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 Table of Contents  
CASE REPORT
Year : 2021  |  Volume : 1  |  Issue : 1  |  Page : 10-13

Cerebral vasculitis in a case of henoch–Schönlein purpura: An unusual presentation


1 Department of Pediatrics, University College of Medical Sciences and Associated Guru Teg Bahadur Hospital, Delhi, India
2 Department of Pathology, University College of Medical Sciences and Associated Guru Teg Bahadur Hospital, Delhi, India

Date of Submission08-Oct-2020
Date of Decision15-Oct-2020
Date of Acceptance04-Nov-2021
Date of Web Publication27-Feb-2021

Correspondence Address:
Dr. Vikram Bhaskar
Room No. 602, Department of Pediatrics, MCH 6th Floor, University College of Medical Sciences and associated Guru Teg Bahadur Hospital, Delhi
India
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Source of Support: None, Conflict of Interest: None


DOI: 10.4103/ipcares.ipcares_10_21

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  Abstract 

Background: Henoch–Schönlein purpura (HSP) is the most common vasculitis seen in children that rarely involve central nervous system (CNS) (0.65%–8%). Patients with CNS vasculitis may present with symptoms such as headache, seizures, focal neurological deficit, or behavior abnormalities. We describe a case of HSP where the patient presented with developmental delay along with skin rash and renal involvement. Clinical Description: A 15-month-old boy presented with a history of developmental delay and skin rashes for the past 2 months. There was no significant antenatal or birth history. At the age of 15 months, the child could not sit without support, could not transfer objects from one hand to other, could only speak bisyllables, and could not wave “bye-bye.” On examination, the patient had normal vitals with equal volume peripheral pulses and normal blood pressure in all four limbs. Urine examination showed microscopic hematuria, and kidney functions were mildly deranged. Skin biopsy showed immunoglobulin A vasculitis. Magnetic resonance imaging brain was done which revealed multifocal areas of altered signal intensity in periventricular deep white matter in bilateral frontal and parieto-occipital lobes, appearing hyperintense on T2-weighted and fluid-attenuated inversion recovery sequences, showing evidence of diffusion restriction, suggestive of areas of acute ischemia. The findings were consistent with manifestations of CNS vasculitis. Management: The patient was managed conservatively and advised physiotherapy and follow-up for developmental delay. Conclusion: HSP can rarely involve CNS, however, developmental delay in HSP has never been reported before.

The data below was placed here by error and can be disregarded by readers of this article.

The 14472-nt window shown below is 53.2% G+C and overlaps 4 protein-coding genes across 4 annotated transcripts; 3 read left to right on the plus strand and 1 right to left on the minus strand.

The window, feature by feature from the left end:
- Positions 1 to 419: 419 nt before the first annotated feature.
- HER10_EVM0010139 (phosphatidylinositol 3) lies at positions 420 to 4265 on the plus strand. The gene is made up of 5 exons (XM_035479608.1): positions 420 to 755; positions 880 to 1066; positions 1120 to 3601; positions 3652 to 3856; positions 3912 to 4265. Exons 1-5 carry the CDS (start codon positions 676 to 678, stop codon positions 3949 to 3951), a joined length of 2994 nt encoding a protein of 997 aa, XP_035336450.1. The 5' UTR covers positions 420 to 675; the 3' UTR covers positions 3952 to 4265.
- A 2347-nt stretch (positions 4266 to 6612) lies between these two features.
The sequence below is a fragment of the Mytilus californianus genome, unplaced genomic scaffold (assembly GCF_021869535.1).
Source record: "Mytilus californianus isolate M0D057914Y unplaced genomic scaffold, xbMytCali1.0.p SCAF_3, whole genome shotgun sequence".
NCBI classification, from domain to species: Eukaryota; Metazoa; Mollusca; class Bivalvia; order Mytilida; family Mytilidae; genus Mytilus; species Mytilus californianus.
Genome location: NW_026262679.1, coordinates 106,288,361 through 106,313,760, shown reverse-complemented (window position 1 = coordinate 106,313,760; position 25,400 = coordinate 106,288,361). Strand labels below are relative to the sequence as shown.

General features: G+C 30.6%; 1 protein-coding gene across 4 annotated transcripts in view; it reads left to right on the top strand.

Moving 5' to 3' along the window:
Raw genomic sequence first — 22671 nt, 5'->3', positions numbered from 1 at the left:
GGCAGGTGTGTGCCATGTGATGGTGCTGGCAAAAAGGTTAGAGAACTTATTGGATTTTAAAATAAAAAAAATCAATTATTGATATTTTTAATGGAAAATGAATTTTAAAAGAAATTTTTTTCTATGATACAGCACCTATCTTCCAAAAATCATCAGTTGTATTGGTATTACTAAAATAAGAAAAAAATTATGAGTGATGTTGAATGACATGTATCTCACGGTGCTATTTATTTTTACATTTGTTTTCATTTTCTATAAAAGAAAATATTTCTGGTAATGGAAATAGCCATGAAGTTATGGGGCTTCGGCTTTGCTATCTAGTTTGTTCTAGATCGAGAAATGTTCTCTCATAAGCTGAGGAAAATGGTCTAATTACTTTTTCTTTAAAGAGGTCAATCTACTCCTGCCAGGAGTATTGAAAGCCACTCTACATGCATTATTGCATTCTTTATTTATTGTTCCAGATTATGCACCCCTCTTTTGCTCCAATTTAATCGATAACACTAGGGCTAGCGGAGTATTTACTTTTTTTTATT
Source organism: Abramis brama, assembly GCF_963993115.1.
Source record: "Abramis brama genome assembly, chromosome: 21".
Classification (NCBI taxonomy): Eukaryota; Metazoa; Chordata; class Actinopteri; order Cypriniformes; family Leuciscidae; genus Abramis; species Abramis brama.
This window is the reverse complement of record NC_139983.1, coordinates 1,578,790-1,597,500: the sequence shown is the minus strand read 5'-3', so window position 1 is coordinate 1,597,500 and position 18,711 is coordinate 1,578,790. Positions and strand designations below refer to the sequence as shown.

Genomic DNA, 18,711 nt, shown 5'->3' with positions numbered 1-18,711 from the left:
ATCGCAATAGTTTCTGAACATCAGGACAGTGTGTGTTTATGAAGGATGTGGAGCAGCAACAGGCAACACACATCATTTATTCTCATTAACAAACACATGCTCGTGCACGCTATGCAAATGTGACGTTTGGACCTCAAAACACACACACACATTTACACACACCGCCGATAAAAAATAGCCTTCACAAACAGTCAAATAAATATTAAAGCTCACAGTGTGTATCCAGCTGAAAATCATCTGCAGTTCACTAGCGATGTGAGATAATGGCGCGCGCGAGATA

Keywords: Central nervous system, purpura, vasculitis


How to cite this article:
Chaudhuri IR, Bhaskar V, Aggarwal A, Sharma S. Cerebral vasculitis in a case of henoch–Schönlein purpura: An unusual presentation. Indian Pediatr Case Rep 2021;1:10-3

How to cite this URL:
Chaudhuri IR, Bhaskar V, Aggarwal A, Sharma S. Cerebral vasculitis in a case of henoch–Schönlein purpura: An unusual presentation. Indian Pediatr Case Rep [serial online] 2021 [cited 2021 May 8];1:10-3. Available from: http://www.ipcares.org/text.asp?2021/1/1/10/310208

Pediatric vasculitis is a complex group of conditions that involve multiple systems. Vasculitis is defined as the inflammation of the blood vessel wall. The site of vessel involvement, size of the affected vessels, extent of vascular injury, and underlying pathology determine the disease phenotype and severity. Vasculitis can be primary, where the etiology is unknown or secondary when associated with infection, malignancy, drug exposure, rheumatic conditions, i.e., systemic lupus erythematosus and juvenile dermatomyositis, and others.[1] The annual incidence of primary vasculitis in children and adolescents younger than 17 years is approximately 23 per 100,000.[2] Of the primary vasculitis, Henoch–Schönlein purpura (HSP), also known as immunoglobulin (Ig) A vasculitis, is the most common, accounting for 49% of all childhood vasculitis.[2]

HSP is a systemic, small-vessel vasculitis involving the skin, joints, kidneys, and gastrointestinal with peak onset between 4 and 6 years of age.[2] The classic presentation of HSP includes lower extremity purpura, arthritis, abdominal pain, and renal disease. Unusual manifestations such as edema of the scrotum, eyes, or hands and pulmonary hemorrhage have been reported. Central nervous system (CNS) involvement in HSP is rare (0.65%–8%) and sometimes leads to long-term neurological sequelae.[3],[4] These patients with underlying CNS vasculitis may present with acute symptoms such as headache, seizures, focal neurological deficit, or behavior abnormalities. Garzoni et al.[5] described the repertoires of CNS dysfunction which were altered consciousness (58%), seizures (14%), focal neurological deficits (26%), visual disturbances (24%), and speech disturbances (10%).